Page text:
Seven has denied reports this week "confirming" it will bring Big Brother back in 2020, with a network source claiming negotiations over the reality show are ongoing and involve multiple broadcasters.
Production company Endemol Shine Australia similarly refused to confirm the reports, with a well-placed source dismissing them as "media hype".
Big Brother is (probably) coming back.
However, the chances of someone airing a revamped Big Brother next year (or in early 2021) are high, given the call for applicants on casting platform etribez.com.
"Big Brother is back," the casting page announces. "The game has changed. Are you ready to play? Apply now."
If the speculation is correct, a Big Brother reboot could make enormous sense for Seven, which desperately needs to refresh its line-up (even if it's with a 20-year-old format), to capture a younger audience (the network has the oldest average viewer age of the three major commercial broadcasters), and to crack into the digital space in a meaningful way.
If done well, Big Brother could achieve all the above.
"Big Brother has been commissioned to bring the audience profile down and deliver a show that stimulates an audience across platforms and drives greater talkability," said one senior executive at a rival network said.
The format rights will likely cost between $20 million and $30 million. That the show has lain fallow since Nine last aired it in 2014 will have driven the price down, but the urgent need for Seven to get a deal done so it can announce something new and exciting at its upfront presentation to advertisers on October 23 may have added a touch of desperation to negotiations – especially if, as the network itself has suggested, securing the rights is not a one-horse race.
Industry talk suggests Seven will look at a run of six to eight weeks. With BB likely to be strip-programmed Sunday to Thursday, that would suggest between 30 and 40 episodes. The longer the run, the less each episode is likely to cost the cash-strapped network, which may encourage it to go as long as possible.
In Nine's last season, the show ran for 58 epsiodes. At its 2007 peak, in season 7 on Ten, it ran 128, including spin-offs.
Michael ‘John’ Bric and Michael ‘Ashley’ Cox scandalised the nation with the turkey slap incident on season 6.
Media analysts have pointed to Seven's lack of a coherent digital strategy as one of its biggest challenges. As Nick Murray, managing director of production company CJZ, observes, "there's a lot of content to be created from the shaved-off bits of Big Brother".
If the experience of Nine with Love Island and Married at First Sight and Ten with the Bachelor franchise is anything to go by, that material could prove enormously important in bringing younger viewers to social media and the BVOD service 7Plus.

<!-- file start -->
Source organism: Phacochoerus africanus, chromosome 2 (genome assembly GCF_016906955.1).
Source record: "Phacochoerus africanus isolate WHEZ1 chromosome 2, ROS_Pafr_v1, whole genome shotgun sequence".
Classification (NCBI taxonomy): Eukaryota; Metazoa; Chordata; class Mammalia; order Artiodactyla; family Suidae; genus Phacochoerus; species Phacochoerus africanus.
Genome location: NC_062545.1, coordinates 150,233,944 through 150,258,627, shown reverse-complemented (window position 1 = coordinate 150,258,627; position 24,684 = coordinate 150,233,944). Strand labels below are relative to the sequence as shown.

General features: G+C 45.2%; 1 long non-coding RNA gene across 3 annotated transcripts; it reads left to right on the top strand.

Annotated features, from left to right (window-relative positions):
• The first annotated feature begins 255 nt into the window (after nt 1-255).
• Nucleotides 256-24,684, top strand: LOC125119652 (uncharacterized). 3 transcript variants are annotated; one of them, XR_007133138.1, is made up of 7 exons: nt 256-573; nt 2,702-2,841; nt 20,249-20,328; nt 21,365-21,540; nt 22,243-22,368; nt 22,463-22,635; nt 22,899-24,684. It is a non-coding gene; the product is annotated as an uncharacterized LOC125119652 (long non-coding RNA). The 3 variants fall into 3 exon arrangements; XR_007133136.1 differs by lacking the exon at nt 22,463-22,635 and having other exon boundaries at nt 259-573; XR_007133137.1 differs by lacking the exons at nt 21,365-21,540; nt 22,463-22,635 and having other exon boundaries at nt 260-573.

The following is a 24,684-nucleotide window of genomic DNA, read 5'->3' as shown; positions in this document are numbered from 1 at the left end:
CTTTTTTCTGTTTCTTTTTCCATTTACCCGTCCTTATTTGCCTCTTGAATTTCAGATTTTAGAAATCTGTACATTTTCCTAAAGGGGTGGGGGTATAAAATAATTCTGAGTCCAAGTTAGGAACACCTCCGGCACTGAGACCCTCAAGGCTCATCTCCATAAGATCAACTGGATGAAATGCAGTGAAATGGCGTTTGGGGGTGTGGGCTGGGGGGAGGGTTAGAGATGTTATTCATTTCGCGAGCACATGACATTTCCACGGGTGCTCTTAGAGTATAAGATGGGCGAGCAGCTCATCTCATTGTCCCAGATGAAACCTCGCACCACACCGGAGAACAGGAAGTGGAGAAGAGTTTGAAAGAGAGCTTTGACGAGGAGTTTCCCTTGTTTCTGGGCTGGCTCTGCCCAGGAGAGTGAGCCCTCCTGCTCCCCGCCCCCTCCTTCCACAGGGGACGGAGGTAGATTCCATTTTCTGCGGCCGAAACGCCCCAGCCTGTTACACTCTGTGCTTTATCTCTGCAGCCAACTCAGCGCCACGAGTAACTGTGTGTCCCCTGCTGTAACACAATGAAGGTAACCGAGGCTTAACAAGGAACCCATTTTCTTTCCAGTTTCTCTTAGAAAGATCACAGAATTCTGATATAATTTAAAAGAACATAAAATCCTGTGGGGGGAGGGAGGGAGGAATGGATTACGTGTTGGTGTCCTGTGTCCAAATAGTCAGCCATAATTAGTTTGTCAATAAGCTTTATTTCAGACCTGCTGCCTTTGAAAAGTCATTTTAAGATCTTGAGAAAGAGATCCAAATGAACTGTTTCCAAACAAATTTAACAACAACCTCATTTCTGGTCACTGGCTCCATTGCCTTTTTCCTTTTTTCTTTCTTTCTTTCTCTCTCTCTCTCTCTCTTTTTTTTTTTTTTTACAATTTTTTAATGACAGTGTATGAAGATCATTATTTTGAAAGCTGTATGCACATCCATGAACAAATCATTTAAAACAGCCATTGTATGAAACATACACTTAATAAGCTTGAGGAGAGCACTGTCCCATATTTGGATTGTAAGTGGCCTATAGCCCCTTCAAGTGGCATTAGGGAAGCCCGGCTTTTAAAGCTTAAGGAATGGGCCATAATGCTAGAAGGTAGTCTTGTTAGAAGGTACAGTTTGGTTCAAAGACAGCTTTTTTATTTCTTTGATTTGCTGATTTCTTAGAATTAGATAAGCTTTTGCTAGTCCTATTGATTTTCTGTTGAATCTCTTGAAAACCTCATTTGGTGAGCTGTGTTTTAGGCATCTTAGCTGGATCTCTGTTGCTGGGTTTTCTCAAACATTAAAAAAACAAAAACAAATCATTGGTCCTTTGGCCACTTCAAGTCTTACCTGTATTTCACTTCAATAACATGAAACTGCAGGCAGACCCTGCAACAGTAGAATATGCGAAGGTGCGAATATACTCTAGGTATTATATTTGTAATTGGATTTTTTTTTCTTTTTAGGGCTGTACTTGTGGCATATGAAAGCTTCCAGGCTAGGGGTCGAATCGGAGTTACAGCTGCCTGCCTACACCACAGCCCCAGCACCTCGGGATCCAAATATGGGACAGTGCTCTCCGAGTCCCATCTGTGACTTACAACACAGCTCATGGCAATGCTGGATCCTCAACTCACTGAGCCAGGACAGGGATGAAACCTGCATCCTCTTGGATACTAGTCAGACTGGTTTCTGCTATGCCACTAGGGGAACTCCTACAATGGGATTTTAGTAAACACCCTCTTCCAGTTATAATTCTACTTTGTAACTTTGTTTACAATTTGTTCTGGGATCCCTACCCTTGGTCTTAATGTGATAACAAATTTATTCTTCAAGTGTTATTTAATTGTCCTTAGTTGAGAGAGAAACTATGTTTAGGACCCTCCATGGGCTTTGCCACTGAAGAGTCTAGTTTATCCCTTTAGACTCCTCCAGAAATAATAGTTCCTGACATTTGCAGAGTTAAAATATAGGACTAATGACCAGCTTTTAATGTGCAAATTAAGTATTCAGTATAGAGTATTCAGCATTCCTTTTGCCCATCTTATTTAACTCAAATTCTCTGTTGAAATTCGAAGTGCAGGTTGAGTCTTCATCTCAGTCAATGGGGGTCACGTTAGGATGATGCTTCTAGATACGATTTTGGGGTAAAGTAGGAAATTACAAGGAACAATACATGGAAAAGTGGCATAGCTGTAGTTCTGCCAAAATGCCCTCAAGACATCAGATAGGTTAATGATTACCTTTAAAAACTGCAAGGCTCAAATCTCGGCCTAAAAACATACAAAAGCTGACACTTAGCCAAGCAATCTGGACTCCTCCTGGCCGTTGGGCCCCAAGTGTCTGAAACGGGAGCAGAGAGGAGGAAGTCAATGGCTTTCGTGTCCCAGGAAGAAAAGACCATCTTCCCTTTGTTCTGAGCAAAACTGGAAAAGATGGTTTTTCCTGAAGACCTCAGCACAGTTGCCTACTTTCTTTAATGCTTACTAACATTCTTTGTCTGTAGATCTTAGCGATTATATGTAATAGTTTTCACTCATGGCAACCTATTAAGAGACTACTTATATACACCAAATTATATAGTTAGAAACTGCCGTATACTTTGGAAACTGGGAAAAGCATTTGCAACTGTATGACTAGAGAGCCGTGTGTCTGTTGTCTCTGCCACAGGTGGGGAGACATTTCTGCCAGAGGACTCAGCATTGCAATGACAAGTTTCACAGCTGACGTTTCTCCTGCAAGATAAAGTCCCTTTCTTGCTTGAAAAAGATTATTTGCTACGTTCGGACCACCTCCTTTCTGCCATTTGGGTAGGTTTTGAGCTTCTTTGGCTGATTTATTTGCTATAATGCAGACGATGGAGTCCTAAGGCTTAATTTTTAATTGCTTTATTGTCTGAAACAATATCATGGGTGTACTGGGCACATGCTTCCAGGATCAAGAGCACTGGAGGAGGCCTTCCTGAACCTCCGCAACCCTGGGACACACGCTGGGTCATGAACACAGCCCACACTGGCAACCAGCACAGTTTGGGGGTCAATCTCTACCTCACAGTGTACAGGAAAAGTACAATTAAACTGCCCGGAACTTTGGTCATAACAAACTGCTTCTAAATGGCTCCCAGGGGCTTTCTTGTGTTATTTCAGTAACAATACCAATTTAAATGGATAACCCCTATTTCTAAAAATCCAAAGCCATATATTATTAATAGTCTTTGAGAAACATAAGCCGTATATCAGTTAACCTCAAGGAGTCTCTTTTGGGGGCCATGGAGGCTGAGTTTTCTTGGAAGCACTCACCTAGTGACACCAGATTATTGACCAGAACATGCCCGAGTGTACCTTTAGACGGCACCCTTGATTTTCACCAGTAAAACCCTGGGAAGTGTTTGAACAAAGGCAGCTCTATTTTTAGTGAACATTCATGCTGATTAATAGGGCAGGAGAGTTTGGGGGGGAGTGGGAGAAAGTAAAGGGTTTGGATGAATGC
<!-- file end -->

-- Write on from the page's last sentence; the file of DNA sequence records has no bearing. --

Though Seven needs to revive its prime-time line-up given its dependence on ageing formats such as MKR, Murray also believes there would be value in the network programming Big Brother in a later slot.
"There are a lot of opportunities post-8.30pm," he said. "If I were them I wouldn't be putting all my eggs in the 7.30 basket."
The crucial question, of course, is whether people still want to watch.
Big Brother was revolutionary when it debuted in the Netherlands in 1999, and paved the way for the proliferation of relationship-focused reality shows that now dominate free-to-air television.
At its zenith, the Australian version averaged 1.7 million viewers per episode (season three on Ten, with Chrissie Swan and Regina Bird). But by the time Nine aired its most recent season in 2014, just 650,000 people on average tuned in.
Some of what once made it remarkable, for better or worse – the dancing doonas, the hot-tub sessions, the embarrassing revelations and stunt challenges – have now become commonplace. It's possible Big Brother no longer has the capacity to shock us, especially at 7.30 at night. If the rumours are real, Seven will need to make good on the promise that "the game has changed".
An aerial view of the Big Brother house fire on the Gold Coast on Saturday, June 22, 2019.Credit:Nine News
Certainly the location will have to, since the original Big Brother house – in a purpose-built compound at Dreamworld on the Gold Coast – was burnt down by arsons in June.
Ironically, that might prove to be an ace up Seven's sleeve. A clean start could be just what the network needs to set the ratings ablaze.
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